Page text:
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Grant number: FT-62143-14

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David Christopher Williard
University of St. Thomas (St. Paul, MN 55105-1096)

Confederate Soldiers and Southern Society, 1860-1880

This project traces the paths that former Confederate soldiers took in attempting to reclaim control over their lives and their relationship to southern society at large after the Civil War. Participation in the war gave men status, purpose, a sense of worth in the eyes of their families and white southern society at large, and investment in a collective endeavor. Defeat shattered Confederate soldiers’ self-image and led soldiers to doubt the purpose of their sacrifices, to believe that hardships came unequally, and to question whether their society had any right to determine the status of men whose experiences it did not understand. At the war’s conclusion, the links of ideology and experience that had bound Confederate soldiers and civilians together stood largely broken. The consequences of this division became evident in the postwar South, resulting in domestic fractures, challenges to law and governance, and the most violent peacetime decade in American history.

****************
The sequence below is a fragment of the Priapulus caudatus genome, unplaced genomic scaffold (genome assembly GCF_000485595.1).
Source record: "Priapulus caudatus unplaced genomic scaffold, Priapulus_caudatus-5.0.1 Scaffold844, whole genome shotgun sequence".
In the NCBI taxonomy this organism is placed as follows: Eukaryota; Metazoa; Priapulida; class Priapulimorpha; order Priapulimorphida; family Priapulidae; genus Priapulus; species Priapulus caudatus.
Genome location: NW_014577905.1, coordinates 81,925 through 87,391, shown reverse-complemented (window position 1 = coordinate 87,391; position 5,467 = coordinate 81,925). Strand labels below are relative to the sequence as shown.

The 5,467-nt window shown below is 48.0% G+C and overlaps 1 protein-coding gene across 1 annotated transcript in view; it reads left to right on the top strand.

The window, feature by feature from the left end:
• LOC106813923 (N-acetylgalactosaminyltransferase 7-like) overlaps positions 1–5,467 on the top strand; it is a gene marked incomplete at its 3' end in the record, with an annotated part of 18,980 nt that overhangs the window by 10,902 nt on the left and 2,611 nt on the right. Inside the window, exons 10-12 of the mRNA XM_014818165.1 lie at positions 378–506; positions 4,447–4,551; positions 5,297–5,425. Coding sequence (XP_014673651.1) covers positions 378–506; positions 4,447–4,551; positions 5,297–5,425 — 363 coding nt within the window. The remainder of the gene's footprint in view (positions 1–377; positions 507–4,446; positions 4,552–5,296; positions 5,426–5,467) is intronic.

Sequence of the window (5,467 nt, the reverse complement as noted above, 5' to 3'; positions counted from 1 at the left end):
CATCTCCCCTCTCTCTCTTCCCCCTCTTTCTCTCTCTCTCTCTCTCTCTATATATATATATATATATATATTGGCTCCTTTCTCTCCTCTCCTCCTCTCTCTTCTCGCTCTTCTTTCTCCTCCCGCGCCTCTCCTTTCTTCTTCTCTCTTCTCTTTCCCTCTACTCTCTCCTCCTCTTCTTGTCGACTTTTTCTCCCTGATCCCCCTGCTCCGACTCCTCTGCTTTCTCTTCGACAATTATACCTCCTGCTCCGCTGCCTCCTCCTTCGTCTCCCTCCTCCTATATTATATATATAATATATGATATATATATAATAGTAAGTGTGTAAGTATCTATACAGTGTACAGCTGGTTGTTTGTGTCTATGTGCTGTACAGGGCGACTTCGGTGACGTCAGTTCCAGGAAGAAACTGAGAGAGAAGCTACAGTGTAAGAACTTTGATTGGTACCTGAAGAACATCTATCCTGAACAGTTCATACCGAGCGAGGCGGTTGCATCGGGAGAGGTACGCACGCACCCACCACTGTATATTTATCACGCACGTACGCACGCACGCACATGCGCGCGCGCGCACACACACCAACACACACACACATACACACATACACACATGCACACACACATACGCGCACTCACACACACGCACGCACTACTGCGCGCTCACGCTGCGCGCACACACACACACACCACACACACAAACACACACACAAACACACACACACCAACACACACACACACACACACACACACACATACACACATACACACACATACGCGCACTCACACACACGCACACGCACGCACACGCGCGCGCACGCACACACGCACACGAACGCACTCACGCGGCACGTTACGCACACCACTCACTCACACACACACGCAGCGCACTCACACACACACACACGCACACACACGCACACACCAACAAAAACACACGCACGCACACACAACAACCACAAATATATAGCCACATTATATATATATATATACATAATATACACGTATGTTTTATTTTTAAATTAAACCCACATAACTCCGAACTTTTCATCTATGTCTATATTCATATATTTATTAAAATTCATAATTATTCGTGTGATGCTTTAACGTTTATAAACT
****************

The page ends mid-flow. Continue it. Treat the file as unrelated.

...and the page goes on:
Project fields:
History, General; Military History; U.S. History

Summer Stipends

Research Programs

Total amounts:
$6,000 (approved)
$6,000 (awarded)

Grant period:
7/1/2014 – 8/31/2014